Avery – Ghost Town of Oklahoma
Established in 1902, Avery is a stop along our Guthrie-Stillwater-Cushing dual sport loop. Currently there is an old school building still standing, and a few houses in what once was a thriving agricultural community in Lincoln County. Many of the early citizens of Avery worked in the nearby Cushing oil fields.
From the book “Ghost Towns of Oklahoma” by John W. Morris:
LOCATIONS (a) Sec. 11, T 16 N, R 5 E
(I7) 12 miles north, 7 miles east of Chandler; 7 miles south, 1 mile east of Cashing
POST OFFICE: September 16. 1902—August 26, 1957
RAILROAD: Eastern Oklahoma Railway (Santa Fe)
Avery, established in 1902, became one of the most important agricultural growing and shipping centers in central Oklahoma before World War I. The soils of the area were fertile, the growing season long enough for crops such as cotton and fruits to mature, and the pastures suitable for cattle grazing. Roads were poor, and there were no large towns in the immediate vicinity until Cushing developed as an oil collecting and refining center. Also, the railroad through Avery made connections with the main line of the Santa Fe at Newkirk and Pauls Valley as well as connections with the Rock Island at Shawnee.
As agriculture developed, the railroad became the source of life for Avery. Reports indicate that more animals were shipped from the town during certain years than from any other place between Pauls Valley and Arkansas City, Kansas. Herds of hogs and cattle were driven to the stockyards by men on foot. There was one day in 1907 when 125 cattle cars were loaded and shipped to Kansas City. About twice a year notice would be sent to farmers that a poultry car would arrive on a certain date. Farmers would then bring in chickens, ducks, and turkeys to sell. During the cotton picking season the gins would run twenty~four hours a day. One man stated that he “had counted 125 wagon loads of cotton and forty loads of grain on the streets of Avery in a single day.” In addition to shipping out, the railroad was responsible for bringing in the feed, seed, coal, and machinery sold and used.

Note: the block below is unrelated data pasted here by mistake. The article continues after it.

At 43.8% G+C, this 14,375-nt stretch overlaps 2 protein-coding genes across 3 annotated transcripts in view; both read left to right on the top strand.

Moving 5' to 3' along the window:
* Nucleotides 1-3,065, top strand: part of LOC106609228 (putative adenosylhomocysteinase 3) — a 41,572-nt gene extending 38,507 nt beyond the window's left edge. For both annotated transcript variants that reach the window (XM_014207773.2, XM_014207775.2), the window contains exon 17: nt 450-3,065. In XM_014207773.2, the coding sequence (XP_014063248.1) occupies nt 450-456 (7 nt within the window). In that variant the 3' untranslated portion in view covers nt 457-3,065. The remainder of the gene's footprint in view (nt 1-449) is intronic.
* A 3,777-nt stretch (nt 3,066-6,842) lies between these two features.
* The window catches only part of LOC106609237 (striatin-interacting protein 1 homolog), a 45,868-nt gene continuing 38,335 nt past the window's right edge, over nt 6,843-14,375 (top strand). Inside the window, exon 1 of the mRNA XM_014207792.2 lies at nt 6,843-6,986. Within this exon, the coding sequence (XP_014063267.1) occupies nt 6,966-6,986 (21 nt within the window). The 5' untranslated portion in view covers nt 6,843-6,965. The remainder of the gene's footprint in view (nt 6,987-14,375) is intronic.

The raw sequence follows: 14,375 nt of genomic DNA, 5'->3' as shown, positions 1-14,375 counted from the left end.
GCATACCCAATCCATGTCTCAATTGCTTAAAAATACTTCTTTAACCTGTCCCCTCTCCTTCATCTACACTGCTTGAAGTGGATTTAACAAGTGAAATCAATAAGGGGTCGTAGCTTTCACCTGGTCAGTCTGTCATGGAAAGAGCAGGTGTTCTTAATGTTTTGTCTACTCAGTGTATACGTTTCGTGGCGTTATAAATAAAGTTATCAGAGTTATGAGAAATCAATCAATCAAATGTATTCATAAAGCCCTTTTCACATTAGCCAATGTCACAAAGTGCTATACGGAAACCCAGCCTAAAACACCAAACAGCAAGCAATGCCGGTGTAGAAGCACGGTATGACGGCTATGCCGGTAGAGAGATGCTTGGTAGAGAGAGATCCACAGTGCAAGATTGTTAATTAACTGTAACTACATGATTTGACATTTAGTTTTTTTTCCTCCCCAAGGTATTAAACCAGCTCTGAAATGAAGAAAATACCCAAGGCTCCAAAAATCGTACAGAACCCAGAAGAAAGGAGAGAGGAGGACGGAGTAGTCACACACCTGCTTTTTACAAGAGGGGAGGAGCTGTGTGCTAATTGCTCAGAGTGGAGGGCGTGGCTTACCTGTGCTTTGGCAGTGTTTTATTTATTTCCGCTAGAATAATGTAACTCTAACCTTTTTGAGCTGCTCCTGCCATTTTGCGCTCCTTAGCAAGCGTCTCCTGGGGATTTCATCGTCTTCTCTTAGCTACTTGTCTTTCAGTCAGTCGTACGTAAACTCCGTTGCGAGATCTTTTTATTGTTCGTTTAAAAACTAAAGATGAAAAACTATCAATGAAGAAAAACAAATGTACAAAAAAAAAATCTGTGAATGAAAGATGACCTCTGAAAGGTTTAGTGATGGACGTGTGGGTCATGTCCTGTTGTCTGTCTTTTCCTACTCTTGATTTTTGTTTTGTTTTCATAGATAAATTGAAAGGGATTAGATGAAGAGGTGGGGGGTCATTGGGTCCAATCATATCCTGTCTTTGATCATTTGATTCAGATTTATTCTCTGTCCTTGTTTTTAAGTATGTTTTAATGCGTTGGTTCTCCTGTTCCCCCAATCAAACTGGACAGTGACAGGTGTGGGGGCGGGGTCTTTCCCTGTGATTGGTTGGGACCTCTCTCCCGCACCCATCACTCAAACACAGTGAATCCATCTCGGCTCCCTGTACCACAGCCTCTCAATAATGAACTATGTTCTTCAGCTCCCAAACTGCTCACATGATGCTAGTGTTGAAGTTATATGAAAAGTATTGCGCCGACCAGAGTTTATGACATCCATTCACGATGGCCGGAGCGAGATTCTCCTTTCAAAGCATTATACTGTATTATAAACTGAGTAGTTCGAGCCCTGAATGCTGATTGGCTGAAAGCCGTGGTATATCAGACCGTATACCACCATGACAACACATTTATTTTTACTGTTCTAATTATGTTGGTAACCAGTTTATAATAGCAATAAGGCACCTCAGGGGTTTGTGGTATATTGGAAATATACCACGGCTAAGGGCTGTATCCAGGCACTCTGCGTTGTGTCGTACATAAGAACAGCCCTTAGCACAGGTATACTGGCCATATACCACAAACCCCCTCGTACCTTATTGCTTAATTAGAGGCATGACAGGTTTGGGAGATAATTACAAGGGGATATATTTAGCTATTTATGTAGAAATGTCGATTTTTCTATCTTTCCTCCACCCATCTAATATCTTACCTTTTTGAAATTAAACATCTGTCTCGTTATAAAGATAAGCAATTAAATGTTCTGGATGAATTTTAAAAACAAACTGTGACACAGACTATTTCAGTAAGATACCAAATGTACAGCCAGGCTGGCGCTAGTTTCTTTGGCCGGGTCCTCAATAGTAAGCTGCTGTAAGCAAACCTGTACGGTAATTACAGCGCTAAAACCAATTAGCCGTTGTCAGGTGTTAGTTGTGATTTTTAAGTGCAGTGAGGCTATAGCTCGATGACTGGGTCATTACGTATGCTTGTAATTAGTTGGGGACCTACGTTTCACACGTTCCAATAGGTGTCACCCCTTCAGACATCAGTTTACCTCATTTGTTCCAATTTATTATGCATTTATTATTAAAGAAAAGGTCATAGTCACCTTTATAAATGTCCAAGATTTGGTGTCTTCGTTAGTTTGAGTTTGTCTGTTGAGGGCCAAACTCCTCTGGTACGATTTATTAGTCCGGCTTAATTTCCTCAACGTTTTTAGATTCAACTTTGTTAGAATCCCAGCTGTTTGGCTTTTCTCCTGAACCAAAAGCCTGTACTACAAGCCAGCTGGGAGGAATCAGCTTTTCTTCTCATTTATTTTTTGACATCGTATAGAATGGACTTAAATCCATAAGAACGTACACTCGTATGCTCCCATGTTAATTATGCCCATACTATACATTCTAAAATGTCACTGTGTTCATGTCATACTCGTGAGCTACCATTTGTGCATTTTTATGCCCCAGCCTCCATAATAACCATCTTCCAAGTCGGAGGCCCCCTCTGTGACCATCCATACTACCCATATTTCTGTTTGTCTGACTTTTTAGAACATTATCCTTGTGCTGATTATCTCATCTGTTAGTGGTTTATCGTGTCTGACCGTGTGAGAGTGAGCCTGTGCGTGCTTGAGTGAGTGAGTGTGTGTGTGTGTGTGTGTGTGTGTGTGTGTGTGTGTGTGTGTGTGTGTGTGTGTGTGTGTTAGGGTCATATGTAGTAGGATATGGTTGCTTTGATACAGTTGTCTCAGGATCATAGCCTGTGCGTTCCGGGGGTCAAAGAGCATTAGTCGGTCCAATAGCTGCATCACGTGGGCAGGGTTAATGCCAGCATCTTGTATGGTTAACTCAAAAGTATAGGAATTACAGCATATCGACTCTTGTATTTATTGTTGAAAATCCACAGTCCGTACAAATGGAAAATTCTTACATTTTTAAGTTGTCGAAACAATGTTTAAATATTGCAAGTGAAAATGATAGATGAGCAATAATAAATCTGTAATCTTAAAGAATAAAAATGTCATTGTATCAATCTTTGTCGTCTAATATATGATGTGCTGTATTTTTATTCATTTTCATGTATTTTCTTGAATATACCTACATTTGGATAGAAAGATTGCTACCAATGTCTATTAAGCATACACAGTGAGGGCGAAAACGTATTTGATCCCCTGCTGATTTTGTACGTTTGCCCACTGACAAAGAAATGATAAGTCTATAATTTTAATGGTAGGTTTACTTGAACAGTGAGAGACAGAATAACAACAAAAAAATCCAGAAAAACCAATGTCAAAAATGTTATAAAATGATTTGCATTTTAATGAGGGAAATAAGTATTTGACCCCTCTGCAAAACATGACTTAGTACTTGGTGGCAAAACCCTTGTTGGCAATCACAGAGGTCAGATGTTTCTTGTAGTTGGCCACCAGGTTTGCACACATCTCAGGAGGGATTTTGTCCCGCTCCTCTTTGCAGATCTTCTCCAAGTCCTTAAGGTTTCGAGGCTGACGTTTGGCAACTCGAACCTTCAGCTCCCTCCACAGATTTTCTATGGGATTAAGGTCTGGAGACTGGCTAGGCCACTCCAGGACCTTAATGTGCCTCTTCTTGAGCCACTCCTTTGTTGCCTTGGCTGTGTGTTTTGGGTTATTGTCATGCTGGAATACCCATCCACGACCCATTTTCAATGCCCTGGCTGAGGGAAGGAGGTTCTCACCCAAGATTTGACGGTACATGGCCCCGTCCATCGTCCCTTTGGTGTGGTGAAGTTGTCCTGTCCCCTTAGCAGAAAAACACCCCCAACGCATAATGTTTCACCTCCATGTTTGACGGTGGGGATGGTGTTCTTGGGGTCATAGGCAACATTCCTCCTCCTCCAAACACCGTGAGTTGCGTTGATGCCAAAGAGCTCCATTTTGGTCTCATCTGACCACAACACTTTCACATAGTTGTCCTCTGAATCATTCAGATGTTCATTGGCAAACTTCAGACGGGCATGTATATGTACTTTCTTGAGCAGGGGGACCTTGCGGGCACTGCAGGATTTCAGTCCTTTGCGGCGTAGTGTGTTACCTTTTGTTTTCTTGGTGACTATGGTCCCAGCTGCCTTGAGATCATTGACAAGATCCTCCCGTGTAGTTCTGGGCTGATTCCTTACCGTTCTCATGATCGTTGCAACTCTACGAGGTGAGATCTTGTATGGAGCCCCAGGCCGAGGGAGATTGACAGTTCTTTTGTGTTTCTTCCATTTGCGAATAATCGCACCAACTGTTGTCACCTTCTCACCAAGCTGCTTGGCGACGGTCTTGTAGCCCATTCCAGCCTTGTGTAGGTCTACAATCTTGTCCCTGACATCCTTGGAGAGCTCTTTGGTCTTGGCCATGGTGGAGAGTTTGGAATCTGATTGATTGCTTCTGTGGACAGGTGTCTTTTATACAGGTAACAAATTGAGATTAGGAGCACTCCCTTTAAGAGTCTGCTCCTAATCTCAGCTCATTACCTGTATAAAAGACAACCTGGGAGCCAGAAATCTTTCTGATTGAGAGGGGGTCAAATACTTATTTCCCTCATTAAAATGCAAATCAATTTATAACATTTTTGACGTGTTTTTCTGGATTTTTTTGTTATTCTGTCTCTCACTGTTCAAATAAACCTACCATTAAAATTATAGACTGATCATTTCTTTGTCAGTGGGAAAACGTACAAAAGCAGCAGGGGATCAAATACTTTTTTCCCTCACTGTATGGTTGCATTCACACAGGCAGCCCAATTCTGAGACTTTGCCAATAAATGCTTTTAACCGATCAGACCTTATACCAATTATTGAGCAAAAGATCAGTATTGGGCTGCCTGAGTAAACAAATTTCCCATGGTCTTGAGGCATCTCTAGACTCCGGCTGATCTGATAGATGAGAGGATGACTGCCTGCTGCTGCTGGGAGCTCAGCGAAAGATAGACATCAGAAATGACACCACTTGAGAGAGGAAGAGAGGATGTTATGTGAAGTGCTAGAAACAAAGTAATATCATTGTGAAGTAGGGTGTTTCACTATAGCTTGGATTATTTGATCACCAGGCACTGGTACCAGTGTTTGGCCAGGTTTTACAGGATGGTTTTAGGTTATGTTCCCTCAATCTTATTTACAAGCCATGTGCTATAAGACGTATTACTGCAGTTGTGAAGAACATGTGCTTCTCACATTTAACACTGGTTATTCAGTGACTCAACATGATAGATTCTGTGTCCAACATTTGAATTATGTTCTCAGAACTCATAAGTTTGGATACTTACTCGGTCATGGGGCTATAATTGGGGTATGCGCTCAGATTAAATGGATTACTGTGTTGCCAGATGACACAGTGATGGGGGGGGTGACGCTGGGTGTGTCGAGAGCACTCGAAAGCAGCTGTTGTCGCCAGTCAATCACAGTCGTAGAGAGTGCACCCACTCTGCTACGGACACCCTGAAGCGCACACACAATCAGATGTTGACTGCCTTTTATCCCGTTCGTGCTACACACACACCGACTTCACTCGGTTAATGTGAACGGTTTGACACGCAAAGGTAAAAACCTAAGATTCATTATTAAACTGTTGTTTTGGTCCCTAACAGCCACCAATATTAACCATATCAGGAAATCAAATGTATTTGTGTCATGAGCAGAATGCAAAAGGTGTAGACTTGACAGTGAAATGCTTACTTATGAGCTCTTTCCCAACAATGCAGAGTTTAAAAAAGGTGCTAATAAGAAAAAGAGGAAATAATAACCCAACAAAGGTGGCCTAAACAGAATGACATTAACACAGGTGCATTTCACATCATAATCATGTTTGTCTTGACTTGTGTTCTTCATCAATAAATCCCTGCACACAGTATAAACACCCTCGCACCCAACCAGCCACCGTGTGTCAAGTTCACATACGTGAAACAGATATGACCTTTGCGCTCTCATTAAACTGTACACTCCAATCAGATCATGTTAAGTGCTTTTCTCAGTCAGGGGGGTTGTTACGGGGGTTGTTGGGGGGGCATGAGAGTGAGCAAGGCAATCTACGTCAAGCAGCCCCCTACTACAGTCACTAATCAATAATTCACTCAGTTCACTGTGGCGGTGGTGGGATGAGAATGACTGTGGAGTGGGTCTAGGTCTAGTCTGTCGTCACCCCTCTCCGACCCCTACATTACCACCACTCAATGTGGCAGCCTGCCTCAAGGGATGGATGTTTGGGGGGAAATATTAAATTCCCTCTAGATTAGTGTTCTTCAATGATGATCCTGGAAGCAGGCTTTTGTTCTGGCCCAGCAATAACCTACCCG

Avery was also the cultural and social center for the area. ln addition to the saloons, which had to be closed at the time of statehood, the village had the usual stores, livery stables, blacksmith shops, and restaurants. There were two hotels, which tried to outdo each other. The price of a hotel room for one night plus breakfast was fifty cents. One could get an entire home—cooked dinner for twenty-five cents. Each Saturday night a dance was held in the hall above the drugstore. “The single boys came on horse back; those dating came in buggies; and those married came in wagons with plenty of hay and straw in the bottom so the youngsters could sleep while mamma and papa were at the dance.” There was also a magic lantern show which operated on Saturday nights. With the opportunity to make “big money” working in the oil fields near Cushing, Drumright, or Shamrock, many young men left the farms. World War I also took others away. The Model T Ford and better roads made it easier to buy and sell in the larger towns. The soils of the area, not having been fertilized, declined in production. Gradually, farms were consolidated and much land returned to pasture.
The old main street of Avery is now overgrown with weeds, and trees stand where buildings formerly stood. The remaining business buildings are unused, some half torn down, others rotting and falling down. The depot has long since been removed. Although the tracks remain, they are seldom used. The large school, built during WPA days. stands vacant and neglected. A few homes are still occupied.
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This is an interesting story. G. A. Robertson, who owned the General Mercantile in Avery, was my great, great uncle. I guess he closed the store when he got older and business declined. The family story goes that someone ask him what he was going to do about the people who owed him money. HIs reply, “Nothing. They probably need it more than I do.”
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